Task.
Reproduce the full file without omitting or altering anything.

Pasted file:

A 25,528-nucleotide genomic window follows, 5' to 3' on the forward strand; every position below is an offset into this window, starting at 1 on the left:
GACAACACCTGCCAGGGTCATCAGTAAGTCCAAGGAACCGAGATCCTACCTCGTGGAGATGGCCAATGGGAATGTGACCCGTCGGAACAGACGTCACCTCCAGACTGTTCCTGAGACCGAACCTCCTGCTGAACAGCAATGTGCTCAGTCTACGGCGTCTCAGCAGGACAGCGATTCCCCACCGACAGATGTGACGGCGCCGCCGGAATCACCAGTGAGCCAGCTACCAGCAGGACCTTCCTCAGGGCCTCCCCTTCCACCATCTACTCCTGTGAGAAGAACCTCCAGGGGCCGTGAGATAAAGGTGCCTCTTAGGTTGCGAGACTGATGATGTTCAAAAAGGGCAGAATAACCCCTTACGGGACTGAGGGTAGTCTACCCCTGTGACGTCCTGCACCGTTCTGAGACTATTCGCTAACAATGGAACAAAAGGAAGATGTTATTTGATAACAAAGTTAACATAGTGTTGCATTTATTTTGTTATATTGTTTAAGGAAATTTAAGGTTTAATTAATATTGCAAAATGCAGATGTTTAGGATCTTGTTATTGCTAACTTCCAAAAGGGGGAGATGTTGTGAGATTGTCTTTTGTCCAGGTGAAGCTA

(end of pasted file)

A 25,528-nucleotide genomic window follows, 5' to 3' on the forward strand; every position below is an offset into this window, starting at 1 on the left:
GACAACACCTGCCAGGGTCATCAGTAAGTCCAAGGAACCGAGATCCTACCTCGTGGAGATGGCCAATGGGAATGTGACCCGTCGGAACAGACGTCACCTCCAGACTGTTCCTGAGACCGAACCTCCTGCTGAACAGCAATGTGCTCAGTCTACGGCGTCTCAGCAGGACAGCGATTCCCCACCGACAGATGTGACGGCGCCGCCGGAATCACCAGTGAGCCAGCTACCAGCAGGACCTTCCTCAGGGCCTCCCCTTCCACCATCTACTCCTGTGAGAAGAACCTCCAGGGGCCGTGAGATAAAGGTGCCTCTTAGGTTGCGAGACTGATGATGTTCAAAAAGGGCAGAATAACCCCTTACGGGACTGAGGGTAGTCTACCCCTGTGACGTCCTGCACCGTTCTGAGACTATTCGCTAACAATGGAACAAAAGGAAGATGTTATTTGATAACAAAGTTAACATAGTGTTGCATTTATTTTGTTATATTGTTTAAGGAAATTTAAGGTTTAATTAATATTGCAAAATGCAGATGTTTAGGATCTTGTTATTGCTAACTTCCAAAAGGGGGAGATGTTGTGAGATTGTCTTTTGTCCAGGTGAAGCTA